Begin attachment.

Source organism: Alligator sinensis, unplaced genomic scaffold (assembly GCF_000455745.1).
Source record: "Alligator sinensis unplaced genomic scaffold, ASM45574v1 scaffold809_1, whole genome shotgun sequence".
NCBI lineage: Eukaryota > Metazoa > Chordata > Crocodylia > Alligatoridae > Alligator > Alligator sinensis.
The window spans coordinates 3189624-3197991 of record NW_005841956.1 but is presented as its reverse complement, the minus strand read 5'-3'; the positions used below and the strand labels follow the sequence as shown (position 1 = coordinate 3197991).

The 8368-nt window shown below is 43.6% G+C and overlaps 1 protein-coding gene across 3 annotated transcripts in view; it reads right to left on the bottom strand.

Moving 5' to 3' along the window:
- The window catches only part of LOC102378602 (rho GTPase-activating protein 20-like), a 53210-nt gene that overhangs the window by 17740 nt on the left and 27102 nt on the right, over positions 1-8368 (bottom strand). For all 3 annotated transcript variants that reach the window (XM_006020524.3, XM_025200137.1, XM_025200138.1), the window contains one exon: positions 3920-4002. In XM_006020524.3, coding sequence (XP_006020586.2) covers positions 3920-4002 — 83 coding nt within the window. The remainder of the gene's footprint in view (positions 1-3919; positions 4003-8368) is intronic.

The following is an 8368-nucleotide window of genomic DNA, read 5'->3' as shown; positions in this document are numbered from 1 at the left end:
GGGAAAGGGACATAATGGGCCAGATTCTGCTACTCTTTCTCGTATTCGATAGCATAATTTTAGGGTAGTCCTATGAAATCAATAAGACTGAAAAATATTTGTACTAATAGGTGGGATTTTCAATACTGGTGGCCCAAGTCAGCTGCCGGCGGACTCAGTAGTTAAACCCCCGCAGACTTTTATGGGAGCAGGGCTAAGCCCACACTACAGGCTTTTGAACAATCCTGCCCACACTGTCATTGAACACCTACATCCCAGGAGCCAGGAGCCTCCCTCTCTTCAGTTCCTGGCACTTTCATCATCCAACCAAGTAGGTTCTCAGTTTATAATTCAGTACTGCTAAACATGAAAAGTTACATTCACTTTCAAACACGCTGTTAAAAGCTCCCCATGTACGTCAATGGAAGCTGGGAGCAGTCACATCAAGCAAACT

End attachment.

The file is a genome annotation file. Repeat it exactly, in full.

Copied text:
Source organism: Alligator sinensis, unplaced genomic scaffold (assembly GCF_000455745.1).
Source record: "Alligator sinensis unplaced genomic scaffold, ASM45574v1 scaffold809_1, whole genome shotgun sequence".
NCBI lineage: Eukaryota > Metazoa > Chordata > Crocodylia > Alligatoridae > Alligator > Alligator sinensis.
The window spans coordinates 3189624-3197991 of record NW_005841956.1 but is presented as its reverse complement, the minus strand read 5'-3'; the positions used below and the strand labels follow the sequence as shown (position 1 = coordinate 3197991).

The 8368-nt window shown below is 43.6% G+C and overlaps 1 protein-coding gene across 3 annotated transcripts in view; it reads right to left on the bottom strand.

Moving 5' to 3' along the window:
- The window catches only part of LOC102378602 (rho GTPase-activating protein 20-like), a 53210-nt gene that overhangs the window by 17740 nt on the left and 27102 nt on the right, over positions 1-8368 (bottom strand). For all 3 annotated transcript variants that reach the window (XM_006020524.3, XM_025200137.1, XM_025200138.1), the window contains one exon: positions 3920-4002. In XM_006020524.3, coding sequence (XP_006020586.2) covers positions 3920-4002 — 83 coding nt within the window. The remainder of the gene's footprint in view (positions 1-3919; positions 4003-8368) is intronic.

The following is an 8368-nucleotide window of genomic DNA, read 5'->3' as shown; positions in this document are numbered from 1 at the left end:
GGGAAAGGGACATAATGGGCCAGATTCTGCTACTCTTTCTCGTATTCGATAGCATAATTTTAGGGTAGTCCTATGAAATCAATAAGACTGAAAAATATTTGTACTAATAGGTGGGATTTTCAATACTGGTGGCCCAAGTCAGCTGCCGGCGGACTCAGTAGTTAAACCCCCGCAGACTTTTATGGGAGCAGGGCTAAGCCCACACTACAGGCTTTTGAACAATCCTGCCCACACTGTCATTGAACACCTACATCCCAGGAGCCAGGAGCCTCCCTCTCTTCAGTTCCTGGCACTTTCATCATCCAACCAAGTAGGTTCTCAGTTTATAATTCAGTACTGCTAAACATGAAAAGTTACATTCACTTTCAAACACGCTGTTAAAAGCTCCCCATGTACGTCAATGGAAGCTGGGAGCAGTCACATCAAGCAAACT